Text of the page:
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NewsWhy 'the new Lay-By' could be better for you than a high-interest Credit Card - and why it's not just for the kids

Why 'the new Lay-By' could be better for you than a high-interest Credit Card - and why it's not just for the kids

The initials BNPL sprout up regularly in newspapers resembling an awkward alphabet soup. It's hard to miss the proliferation of platforms such as AfterPay, Zip Pay, Klarna and others who offer their services in shop windows, websites and other channels.

'Buy Now, Pay Later' is a consumer revolution causing quite a stir. It claims to take the quaint shopping tradition of lay-by into the digital age and has delighted its users, enriched investors and outraged some consumer groups.

Even if the over-50s never use them, given our offspring are most likely customers it pays to appreciate what those four letters BNPL really mean. And although it's not primarily aimed at us, the innovation might yet prove handy to older consumers. 

First, an explanation: As the term BNPL suggests, it allows the consumer to delay paying in full for myriad goods and services but to enjoy the benefit of having them now. Unlike the old-school lay-by you do not pay off in instalments and then collect. You get it in your hot little hand now and then make the regular payments generally with no interest charges.

Should you fall behind with payments there are late fees to pay, but its proponents say the system is built on trust, simplicity and avoiding credit card-style debt traps. With BNPL, the immediacy not only trumps the delayed gratification of lay-by; it also kyboshes the risk of racking up huge bills by ‘putting it on the plastic’ and paying usurious compounding interest rates.

Apart from late fees and sometimes establishment and other charges, the consumer doesn’t pay directly. The merchants, be they selling socks, solar power products or sensuous experiences, reward the BNPL platforms with a cut of the purchase.

It all seems nice and tidy, but some consumer advocates have been too quick to lump it in the same piegonhole as credit cards.

A 2019 survey shows about one-third of those aged 25-34 years and 35-49 have signed up for BNPL platforms. The figure drops to just 12% for those aged 50-64 and only 2% for those aged over 65.

While most purchases for the younger groups are for fashion and beauty products, the system works for any number of goods and services subject to caps on the amount you can spend.

The list perhaps more applicable to FiftyUp members includes dentistry, flights, and most anything from the thousands of stores and online retailers who are signed up (and pay between 3-6% of the price to the platforms).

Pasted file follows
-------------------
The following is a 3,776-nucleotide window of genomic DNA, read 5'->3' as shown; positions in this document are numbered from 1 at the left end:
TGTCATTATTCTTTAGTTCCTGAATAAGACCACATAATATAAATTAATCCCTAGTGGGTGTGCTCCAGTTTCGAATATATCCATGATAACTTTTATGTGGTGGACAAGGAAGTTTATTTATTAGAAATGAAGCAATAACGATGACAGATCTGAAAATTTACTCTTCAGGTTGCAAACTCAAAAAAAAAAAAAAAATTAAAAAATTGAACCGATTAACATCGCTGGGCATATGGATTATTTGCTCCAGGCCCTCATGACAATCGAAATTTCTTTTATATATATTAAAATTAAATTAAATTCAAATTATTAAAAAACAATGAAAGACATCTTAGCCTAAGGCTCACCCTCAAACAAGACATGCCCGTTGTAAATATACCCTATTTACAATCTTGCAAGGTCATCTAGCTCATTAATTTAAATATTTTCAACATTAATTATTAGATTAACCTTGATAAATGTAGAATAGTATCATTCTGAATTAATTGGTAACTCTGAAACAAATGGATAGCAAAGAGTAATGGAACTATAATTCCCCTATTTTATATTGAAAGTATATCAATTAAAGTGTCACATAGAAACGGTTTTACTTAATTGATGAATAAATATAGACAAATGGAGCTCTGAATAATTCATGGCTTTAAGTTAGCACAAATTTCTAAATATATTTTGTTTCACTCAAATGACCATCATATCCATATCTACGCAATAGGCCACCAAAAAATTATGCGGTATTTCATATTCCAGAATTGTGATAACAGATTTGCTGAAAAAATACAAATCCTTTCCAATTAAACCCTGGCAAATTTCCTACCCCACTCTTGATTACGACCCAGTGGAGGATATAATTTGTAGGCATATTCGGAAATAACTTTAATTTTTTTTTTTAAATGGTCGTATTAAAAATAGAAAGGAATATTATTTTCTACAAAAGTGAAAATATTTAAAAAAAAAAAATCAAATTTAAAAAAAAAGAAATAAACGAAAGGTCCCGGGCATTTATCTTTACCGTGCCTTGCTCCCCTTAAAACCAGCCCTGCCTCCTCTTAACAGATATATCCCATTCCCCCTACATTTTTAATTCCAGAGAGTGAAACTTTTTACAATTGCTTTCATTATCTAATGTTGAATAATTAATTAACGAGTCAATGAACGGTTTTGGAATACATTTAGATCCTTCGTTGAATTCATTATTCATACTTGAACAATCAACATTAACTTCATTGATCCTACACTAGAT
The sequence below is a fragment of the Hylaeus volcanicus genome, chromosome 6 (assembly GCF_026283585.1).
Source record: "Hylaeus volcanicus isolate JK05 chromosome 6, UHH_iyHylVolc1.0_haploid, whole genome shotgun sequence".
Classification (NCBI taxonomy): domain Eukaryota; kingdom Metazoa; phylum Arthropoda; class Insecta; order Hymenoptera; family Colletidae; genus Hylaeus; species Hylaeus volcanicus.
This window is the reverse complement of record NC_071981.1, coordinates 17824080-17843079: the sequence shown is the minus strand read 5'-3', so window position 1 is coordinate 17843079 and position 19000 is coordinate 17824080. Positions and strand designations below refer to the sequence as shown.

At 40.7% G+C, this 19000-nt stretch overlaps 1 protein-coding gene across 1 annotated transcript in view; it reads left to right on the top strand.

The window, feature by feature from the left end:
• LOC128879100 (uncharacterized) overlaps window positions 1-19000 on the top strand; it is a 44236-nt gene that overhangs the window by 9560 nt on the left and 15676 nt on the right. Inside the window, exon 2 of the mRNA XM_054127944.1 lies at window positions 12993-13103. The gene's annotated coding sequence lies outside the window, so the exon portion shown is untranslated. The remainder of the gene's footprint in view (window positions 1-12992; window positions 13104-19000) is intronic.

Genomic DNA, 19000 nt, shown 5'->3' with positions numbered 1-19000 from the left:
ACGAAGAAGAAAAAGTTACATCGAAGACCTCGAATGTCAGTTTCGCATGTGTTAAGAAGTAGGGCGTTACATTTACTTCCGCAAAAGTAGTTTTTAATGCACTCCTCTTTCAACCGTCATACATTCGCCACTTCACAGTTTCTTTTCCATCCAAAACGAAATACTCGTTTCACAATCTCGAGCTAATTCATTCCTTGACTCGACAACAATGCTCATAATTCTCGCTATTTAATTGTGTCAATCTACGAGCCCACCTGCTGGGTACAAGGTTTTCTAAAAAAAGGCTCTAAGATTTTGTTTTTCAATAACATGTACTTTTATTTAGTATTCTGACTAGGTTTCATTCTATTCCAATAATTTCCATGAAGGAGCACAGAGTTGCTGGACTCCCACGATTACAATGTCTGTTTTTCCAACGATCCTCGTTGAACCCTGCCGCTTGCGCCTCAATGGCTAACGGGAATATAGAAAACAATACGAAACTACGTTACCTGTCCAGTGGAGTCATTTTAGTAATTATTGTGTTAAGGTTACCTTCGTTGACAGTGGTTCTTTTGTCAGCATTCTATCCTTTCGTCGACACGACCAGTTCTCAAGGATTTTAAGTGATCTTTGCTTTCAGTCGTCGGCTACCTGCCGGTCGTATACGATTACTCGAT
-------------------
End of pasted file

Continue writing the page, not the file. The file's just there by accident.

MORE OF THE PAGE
Whether a credit card, personal loan or BNPL is better for you will, of course depend on how much you intend to spend and how fast you can service the debt. If you're not one who pays off the credit card regularly, for example, you might be better off on interest-free payment schemes.

A Canstar survey last year showed in the contest between credit cards and BNPL more than two-thirds of all Australians see the cards as 'more financially responsible'. But younger consumers are far more positive and aware of the offerings of the services and the potential pitfalls of the cards.

Any BNPL transactions are not regulated under credit laws, which require responsible lending provisions and consumer protections to be observed. And it’s this which has led to some consumer groups crying foul that BNPL operates through a legal loophole and should be required to work within the credit laws.

The operators say their loan limits are lower than credit cards, and they can freeze accounts if payments are late plus there’s a cap on how far late fees can accumulate.

So far, the corporate regulator ASIC and a Senate inquiry have looked into the sector and the strongest recommendation is that it develops a self-regulatory code of conduct.

ASIC did say the arrangements could cause some consumers to find themselves overcommitted and liable to late fees. It also found one in six users had become overdrawn, delayed payments or borrowed extra money because of BNPL commitments.

But the interim Senate report found excessive regulation now could curb innovation in financial services later which might benefit consumers.

For example, if the upside of a growing BNPL sector can offset the downsides of excessive credit card use, surely that would be a good thing?

The latest Reserve Bank of Australia figures show since COVID more than $6 billion which was accruing interest has been wiped off the national credit card debt.

Also more than half a million credit card accounts have been closed since the end of March. The changes brought by the virus have played their part in the move away from credit cards but so has BNPL.

You are going to be hearing a great deal more about BNPL so don’t assume it’s just for younger consumers. It has a loyal, large and growing customer base and the test is going to be if the sector can self-regulate to address the concerns or will face heavier-handed self-regulation.

 

Any information general advice, it does not take into account your individual circumstances, objectives, financial situation or needs.

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